Stop palmtop madness now

I come away from PC Expo with one overwhelming impression: for the first time, mobile phones outnumber PCs.

Okay, I can’t be sure about that statistic, but mobile-phone folks jammed New York’s Javits Center aisles, flooding into every available nook and stairwell, with heads cocked to one side and yammering away at some unseen collaborator like street people touched by the spirits.

We all toy with mobile phones from time to time, of course. But there’s only one word that can explain the kind of behaviour you see at the Javits: addiction.

It gets worse. Most of these lost souls are also computer aficionados, so naturally they gather at 3Com’s Palm Computing booth for their next fix: wireless palmtops.

No surprise, really. While phones are second nature to us, voice is one of the worst conceivable ways to deliver information of any complexity, so we’re all looking for something better.

These folks go right over the top, though. With gleaming eyes, they watch the new Palm VII pluck information from the air: maps, corporate data, weather, flight information, headlines on competitors’ sites, shopping bargains, and anything else that can be grabbed from the Web.

They try e-mail and grunt with satisfaction when it works. They put their hands on their wallets. And as the attacks of digitalis tremens intensify, they pull out their credit cards and try to talk the demo machines away from the demonstrators. Sad, isn’t it, this hunger for information anytime, anywhere?

The Palm VII is whipping these wireless warriors into a frenzy. And if you live in metropolitan New York, you can actually buy the product and the services it requires. Apparently, many folks are doing just that.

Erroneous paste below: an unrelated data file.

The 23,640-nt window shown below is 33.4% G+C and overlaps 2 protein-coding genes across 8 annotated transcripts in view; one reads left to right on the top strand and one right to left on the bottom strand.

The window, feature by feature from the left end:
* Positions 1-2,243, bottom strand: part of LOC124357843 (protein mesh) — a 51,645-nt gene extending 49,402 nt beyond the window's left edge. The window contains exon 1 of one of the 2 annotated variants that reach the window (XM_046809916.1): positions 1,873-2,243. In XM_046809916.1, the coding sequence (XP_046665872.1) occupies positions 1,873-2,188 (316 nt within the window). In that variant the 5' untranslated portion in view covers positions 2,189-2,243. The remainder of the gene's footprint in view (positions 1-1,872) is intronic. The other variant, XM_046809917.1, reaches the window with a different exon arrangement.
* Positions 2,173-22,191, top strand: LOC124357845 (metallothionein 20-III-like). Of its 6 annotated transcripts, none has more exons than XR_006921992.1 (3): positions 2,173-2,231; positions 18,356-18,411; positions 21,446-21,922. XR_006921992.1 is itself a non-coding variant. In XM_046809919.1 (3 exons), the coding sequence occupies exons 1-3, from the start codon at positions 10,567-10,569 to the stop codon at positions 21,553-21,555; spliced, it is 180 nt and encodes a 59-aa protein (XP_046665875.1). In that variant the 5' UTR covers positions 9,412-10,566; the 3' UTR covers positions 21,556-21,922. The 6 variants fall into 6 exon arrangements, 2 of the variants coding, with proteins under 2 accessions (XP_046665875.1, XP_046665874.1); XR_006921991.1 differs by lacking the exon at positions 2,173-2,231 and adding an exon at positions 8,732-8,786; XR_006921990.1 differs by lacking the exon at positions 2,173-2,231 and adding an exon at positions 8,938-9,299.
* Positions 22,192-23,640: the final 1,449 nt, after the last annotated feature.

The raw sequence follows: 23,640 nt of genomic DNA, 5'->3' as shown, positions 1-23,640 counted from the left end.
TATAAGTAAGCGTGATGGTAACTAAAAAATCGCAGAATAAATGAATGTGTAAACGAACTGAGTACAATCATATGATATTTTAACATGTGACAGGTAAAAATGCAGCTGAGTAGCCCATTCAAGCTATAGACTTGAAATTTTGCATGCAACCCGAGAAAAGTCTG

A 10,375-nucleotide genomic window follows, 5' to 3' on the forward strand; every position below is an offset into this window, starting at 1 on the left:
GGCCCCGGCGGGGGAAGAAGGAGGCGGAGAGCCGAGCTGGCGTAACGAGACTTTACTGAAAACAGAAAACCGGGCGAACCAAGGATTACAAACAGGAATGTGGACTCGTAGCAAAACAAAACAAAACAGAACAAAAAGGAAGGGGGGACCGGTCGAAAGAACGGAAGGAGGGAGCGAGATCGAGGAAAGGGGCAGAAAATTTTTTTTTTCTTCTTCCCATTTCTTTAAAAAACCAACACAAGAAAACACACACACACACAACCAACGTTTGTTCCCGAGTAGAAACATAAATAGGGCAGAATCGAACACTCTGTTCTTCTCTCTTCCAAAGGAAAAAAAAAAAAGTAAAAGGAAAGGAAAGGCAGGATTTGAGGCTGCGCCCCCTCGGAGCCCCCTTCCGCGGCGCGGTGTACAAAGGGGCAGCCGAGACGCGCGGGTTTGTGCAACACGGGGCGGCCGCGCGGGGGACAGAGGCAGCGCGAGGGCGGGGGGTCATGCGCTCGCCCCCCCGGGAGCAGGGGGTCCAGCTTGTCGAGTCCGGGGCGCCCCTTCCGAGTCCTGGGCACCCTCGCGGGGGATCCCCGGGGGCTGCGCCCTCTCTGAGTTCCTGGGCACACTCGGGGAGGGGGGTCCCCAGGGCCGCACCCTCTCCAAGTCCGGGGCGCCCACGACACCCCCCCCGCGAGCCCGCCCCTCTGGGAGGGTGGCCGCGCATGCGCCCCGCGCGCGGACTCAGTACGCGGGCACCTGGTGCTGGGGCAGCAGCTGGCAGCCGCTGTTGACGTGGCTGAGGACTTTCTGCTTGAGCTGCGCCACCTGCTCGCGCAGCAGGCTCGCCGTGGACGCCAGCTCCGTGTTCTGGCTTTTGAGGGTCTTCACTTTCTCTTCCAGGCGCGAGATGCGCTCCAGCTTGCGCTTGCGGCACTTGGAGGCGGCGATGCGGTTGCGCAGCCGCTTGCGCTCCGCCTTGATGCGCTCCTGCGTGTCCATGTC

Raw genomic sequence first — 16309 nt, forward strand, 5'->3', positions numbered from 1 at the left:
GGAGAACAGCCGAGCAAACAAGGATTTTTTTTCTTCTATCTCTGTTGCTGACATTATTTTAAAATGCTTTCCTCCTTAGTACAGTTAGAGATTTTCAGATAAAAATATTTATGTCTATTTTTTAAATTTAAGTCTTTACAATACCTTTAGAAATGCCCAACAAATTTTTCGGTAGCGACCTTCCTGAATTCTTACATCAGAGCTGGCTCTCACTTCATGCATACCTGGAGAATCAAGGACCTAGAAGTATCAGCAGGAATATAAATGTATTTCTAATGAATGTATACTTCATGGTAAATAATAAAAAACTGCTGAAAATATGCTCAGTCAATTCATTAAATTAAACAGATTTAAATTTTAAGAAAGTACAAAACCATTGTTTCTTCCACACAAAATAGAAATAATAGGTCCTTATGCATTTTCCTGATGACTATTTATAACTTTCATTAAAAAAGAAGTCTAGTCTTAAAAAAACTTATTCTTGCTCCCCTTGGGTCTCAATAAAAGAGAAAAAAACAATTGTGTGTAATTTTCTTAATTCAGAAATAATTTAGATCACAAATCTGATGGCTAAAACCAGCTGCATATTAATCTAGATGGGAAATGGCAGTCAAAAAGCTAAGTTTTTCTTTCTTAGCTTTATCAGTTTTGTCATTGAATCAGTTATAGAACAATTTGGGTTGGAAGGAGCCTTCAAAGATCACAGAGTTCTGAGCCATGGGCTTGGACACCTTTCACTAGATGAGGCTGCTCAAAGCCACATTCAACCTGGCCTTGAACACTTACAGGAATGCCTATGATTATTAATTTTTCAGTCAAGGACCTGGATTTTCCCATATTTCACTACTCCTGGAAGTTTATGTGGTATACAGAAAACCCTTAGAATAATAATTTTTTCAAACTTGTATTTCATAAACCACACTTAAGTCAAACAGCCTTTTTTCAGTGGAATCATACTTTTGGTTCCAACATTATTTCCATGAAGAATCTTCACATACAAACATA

At times like this, there’s only one thing Microsoft can do: launch a pre-emptive vapourware response. Sure enough, the software giant came through this week with an announcement of a joint venture with Socket Communications to offer wireless modems for its Palm wannabe Windows CE, sometime this fall.

The entire show is awash in wireless products, many of which are actually shipping. Big computer vendors like IBM have joined the telcos and other heavyweights in papering the convention centre with brochures about their conflicting and confusing services. Many smaller hardware suppliers showcase hardware — including quite a few wireless modems for PCs or notebooks.

Everyone has basically the same rap about the joys of invisible communications. The question is whether you should buy a number of separate trinkets (phone, PDA, pager) and walk around like a digital Christmas tree, or look for a device that combines them all.

The MIT Laboratory of Computer Science take the latter approach to an extreme with its Handy 21 project. This device will look much like a cell phone, but pack a small screen and other goodies. It can be configured to include whatever you need –microbrowser, e-mail, digital lint-picker. It will be “person-centric wherever you go,” as Lab Director Michael Dertouzos said. That is, it becomes your digital self, everywhere.

But we don’t have to go there, do we? Wearing digital ankle chains every waking minute?

I’ll cop to being a PC addict, and yes, I have been known to pick up a mobile phone. But who wants to be connected all the time? These days when I travel, I try to leave my fancy notebook at home, and just borrow someone else’s PC — you know, one with a real keyboard and a real T1 connection. Who really needs these little gadgets that don’t even let you type?

Of course, at this very moment I’m lacking a PC and a T1 line. So I do find myself wandering back to the Psion booth to look at the company’s new 5mx handheld.

This is a slick little 13-ounce device with a good VGA colour screen, workable software, a keyboard good enough for two-finger typing, a browser that runs Java, instant-on capabilities, and the ability to run for a month on twin AA batteries.

Hey, it says here that I can add a wireless PC Card modem — or shoot data via the infrared port to certain digital mobile phones like that slick-looking Nokia over there. It says I can even connect to the Web. Oh sure, let’s just try that, shall we? No doubt this will require intense praying to the invisible wireless gods. But what’s that? Gee, we’re connected. That wasn’t so bad.

Hey, pretty cool. Wait just a minute. I’m feeling this strange exhilaration. I’m hooked on being unhooked. Oh no — I’m unwired!